Ultimately, the problem with both plays is that they’re posited as comedies. Nowadays, seeing misogyny and anti-Semitism as evil, we can choose to stage them as tragedies, and the text will partially support us, but then you have all these comedic scenes in the subplots undercutting that. In Taming, the scene with the rival tutors is genuinely funny. In this play, the exchanging of the rings at the end is quite funny as well. You simply cannot hide that these are supposed to be comedies, and that includes the “hilarious” abuse heaped on Katherine and Shylock. Shakespeare was usually a writer of great humanity, but it failed him in these two plays. You can try to redeem Taming but this one should be consigned to the dustbin of history.

Monday, March 11, 2024

37 Days of Shakespeare, Day 13: The Taming of the Shrew

The Taming of the Shrew, first broadcast October 23rd, 1980
  • Possibly written: between 1590 and 1592, possibly his 7th play (and the earliest we’ve looked at)
  • What’s it about? Everybody wants to marry fair Bianca, but her father won’t let her marry until her independent sister Kate is married, so the suitors recruit Petrucio to “tame the shrew.” He does so, brutally, utterly destroying her sense of self, until she gives a final speech about how women must be subservient to men.
  • Most famous dialogue: There is no famous dialogue from this play, thankfully. The closest thing: “This is a way to kill a wife with kindness.”
  • Sources: Nobody knows. There was a very similar play called “A Pleasant Conceited Historie, called the taming of a Shrew” right around the same time, but that may be based on this one or this one on that one, or both on a lost original.
  • Best insults:
    • An irksome brawling scold
    • Rascal fiddler and twangling Jack
    • A whoreson, beetle headed, flap-eared knave
    • You heedless joltheads and unmannered slaves
  • Best word: Shakespeare absolutely falls in love with the word “froward,” using it eight times in the play. I had to look it up. Runners up: Plash, Galliases, and bemoiled
  • Best production of this play I’ve seen: Before seeing this I had never seen or read this play, other than what I got of it in Kiss Me, Kate and the “Moonlighting” episode. I’ve never even seen 10 Things I Hate About You.
  • Notable Names in the BBC Adaptation: John Cleese! His first time ever doing Shakespeare.
How’s the cast? 
  • What do you do with a play like this? It’s a romantic comedy that isn’t remotely funny or romantic. Cleese and Sarah Bedel as Katherine play it as if it’s both, which doesn’t work at all, but it’s hard to blame them. What else is there to do?
How’s the direction by Jonathan Miller? 
  •  We begin the third season of BBC Shakespeare here. Cedric Messina, who ran the first two seasons, is out and Jonathan Miller takes over as producer of seasons 3 and 4, also directing this and several other episodes. Miller was less realistic and more concerned with creating a sense of Shakespeare’s time than the times the plays were attempting to portray. One fun thing he does in this and later plays is recreate scenes from Vermeer. The stylish staging is fine, but the abstract lighting is off-putting and distracts too much from the play. Miller also eliminates the framing sequence, making this one of the few productions with notable cuts, which is unfortunate.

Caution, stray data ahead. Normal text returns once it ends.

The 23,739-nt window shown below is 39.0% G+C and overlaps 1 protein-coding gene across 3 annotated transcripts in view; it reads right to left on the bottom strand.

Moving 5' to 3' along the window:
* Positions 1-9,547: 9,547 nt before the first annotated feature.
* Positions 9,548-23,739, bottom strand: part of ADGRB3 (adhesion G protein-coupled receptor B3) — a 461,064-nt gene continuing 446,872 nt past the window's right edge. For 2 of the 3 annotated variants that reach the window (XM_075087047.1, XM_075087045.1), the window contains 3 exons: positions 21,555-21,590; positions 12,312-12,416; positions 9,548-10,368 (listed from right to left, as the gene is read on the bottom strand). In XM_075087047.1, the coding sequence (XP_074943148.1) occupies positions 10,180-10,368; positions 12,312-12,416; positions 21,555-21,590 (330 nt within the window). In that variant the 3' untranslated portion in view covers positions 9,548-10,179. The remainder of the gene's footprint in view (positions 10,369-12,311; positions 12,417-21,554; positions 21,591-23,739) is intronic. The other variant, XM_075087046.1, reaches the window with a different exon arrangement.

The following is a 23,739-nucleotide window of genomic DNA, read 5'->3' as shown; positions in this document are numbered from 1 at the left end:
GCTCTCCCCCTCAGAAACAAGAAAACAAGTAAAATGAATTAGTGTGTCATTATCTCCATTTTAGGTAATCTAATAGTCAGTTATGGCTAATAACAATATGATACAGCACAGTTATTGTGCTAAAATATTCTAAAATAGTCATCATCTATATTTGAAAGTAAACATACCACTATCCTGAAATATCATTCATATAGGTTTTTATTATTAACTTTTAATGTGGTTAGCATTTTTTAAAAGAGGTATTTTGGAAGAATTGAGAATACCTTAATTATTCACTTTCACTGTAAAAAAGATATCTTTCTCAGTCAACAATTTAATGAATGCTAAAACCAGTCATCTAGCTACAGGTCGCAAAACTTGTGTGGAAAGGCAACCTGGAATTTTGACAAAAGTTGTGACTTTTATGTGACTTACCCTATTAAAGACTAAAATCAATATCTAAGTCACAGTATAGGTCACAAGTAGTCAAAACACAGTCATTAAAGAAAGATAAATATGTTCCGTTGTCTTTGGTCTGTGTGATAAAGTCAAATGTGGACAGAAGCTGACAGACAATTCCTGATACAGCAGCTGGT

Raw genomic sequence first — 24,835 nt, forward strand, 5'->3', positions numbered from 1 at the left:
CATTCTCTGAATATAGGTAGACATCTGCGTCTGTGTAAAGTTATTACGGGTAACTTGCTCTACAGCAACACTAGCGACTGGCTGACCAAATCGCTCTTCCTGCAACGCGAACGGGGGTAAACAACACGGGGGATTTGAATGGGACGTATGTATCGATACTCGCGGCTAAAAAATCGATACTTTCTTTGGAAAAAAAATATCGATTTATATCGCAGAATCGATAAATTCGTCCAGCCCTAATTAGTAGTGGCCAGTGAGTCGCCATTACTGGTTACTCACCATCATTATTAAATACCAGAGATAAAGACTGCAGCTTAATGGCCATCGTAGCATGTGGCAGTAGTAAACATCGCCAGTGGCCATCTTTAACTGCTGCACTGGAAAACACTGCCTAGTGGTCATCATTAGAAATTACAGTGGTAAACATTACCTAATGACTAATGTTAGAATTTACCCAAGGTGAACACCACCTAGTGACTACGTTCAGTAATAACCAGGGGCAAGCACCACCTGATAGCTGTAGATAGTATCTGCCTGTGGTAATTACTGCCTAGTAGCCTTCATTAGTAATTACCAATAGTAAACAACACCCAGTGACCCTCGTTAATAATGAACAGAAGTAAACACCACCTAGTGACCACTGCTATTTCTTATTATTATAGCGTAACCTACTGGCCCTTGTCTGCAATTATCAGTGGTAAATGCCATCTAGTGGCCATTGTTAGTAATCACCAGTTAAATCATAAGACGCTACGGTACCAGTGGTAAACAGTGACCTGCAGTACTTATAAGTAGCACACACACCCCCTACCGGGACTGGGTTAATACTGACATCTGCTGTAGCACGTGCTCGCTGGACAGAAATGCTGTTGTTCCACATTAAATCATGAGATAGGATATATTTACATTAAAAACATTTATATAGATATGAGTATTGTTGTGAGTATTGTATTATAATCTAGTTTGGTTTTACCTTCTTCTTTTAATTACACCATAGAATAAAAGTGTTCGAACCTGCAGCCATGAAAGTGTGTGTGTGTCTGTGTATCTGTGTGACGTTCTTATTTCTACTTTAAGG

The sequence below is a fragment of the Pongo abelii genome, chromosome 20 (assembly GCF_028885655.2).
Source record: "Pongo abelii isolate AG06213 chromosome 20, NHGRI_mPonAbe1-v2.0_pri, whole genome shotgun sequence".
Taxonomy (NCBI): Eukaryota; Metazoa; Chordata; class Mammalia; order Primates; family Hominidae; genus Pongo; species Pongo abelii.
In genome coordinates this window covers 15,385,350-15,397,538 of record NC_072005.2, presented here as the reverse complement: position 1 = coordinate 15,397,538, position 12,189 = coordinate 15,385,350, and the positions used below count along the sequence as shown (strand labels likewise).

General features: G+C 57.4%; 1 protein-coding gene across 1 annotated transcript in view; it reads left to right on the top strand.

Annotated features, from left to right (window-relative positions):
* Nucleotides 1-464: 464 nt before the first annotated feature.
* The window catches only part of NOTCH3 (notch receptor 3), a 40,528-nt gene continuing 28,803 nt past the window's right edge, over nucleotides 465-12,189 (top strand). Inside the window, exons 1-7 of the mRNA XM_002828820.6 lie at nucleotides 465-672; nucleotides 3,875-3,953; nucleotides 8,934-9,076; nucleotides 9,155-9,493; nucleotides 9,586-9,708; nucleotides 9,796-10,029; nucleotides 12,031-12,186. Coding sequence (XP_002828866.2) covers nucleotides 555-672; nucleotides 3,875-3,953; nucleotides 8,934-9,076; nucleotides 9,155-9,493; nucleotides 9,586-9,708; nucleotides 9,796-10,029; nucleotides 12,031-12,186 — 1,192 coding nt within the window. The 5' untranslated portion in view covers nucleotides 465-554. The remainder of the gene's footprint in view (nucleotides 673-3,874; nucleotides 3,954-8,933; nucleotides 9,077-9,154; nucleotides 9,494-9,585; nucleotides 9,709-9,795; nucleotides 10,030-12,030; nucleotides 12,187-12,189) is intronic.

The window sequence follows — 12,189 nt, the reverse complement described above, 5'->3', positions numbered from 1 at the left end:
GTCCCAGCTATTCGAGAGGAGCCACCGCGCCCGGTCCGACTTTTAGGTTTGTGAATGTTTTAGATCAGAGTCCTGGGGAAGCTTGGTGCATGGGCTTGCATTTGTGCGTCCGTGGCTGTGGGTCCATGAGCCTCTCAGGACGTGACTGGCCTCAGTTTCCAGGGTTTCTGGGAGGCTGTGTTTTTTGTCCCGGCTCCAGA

Storyteller’s Rulebook: Don’t Ask Us to Laugh at Things That Aren’t Funny

It is amazing how well most Shakespeare plays have aged. We can’t show my daughter movies from the 1980s, because she’s inevitably horrified by their sexism, but we can easily show her most Shakespeare plays, because she recognizes in them the universal humanity of all the characters. Shakespeare’s women, for the most part, have a richness and multidimensionality that even most modern male authors cannot hope to match in their own work. Amazingly, Shakespeare was even able to write a play about a black man that has stood the test of time very well and that black actors today are proud to play. This was the most timeless author of all time.

Then there’s this play, a horrible misogynistic mess.

This is the only production I’ve seen and it’s unwatchable. Are any of them watchable? People speak fondly of the Raul Julia / Meryl Streep version, and those are two wonderful actors, but I don’t see how they could save this text.

Shakespeare companies are content to now pretend this play doesn’t exist. I spent the whole time watching it wondering if anybody could make it work today.

And I think it could: To begin, admit that the Kate/Petruchio storyline is neither funny nor romantic. If you stage it as a deadly serious tale of brutal abuse, it could work. Shakespeare was a good enough writer that he wrote a believable, well-observed tale of a how a man can utterly crush a woman’s spirit, if only he were not asking us to cheer it on. I think that if you staged it today, you’d have to really lean into the abusive aspects. Let it fully horrify us and everyone else in the play who sees it. Then, at the end, when he shows off her obedience to win a bet at a dinner, have her subtly palm a carving knife while she gives her speech about subservience, and triumphantly end the speech by stabbing him dead in front of everyone. Over and over until she’s covered in blood and he’s lifeless on the floor. Then she looks up at the others. What will happen? There is a long pause… Then everybody begins a slow clap. Hortensio says to Petruchio’s corpse, “Now, go thy ways; thou hast tamed a curst shrew,” and Lucentio adds, “‘Tis a wonder, by your leave, she will be tamed so.” They leave Kate standing over Petruchio. Curtain down.

Is there any point in such a production? Why not just put on one of the better plays? Ultimately, the only reason to do it is if you’ve pledged to stage every play, as the BBC did. If so, you would have to grapple with this one, and I think this would be the only way to make it work.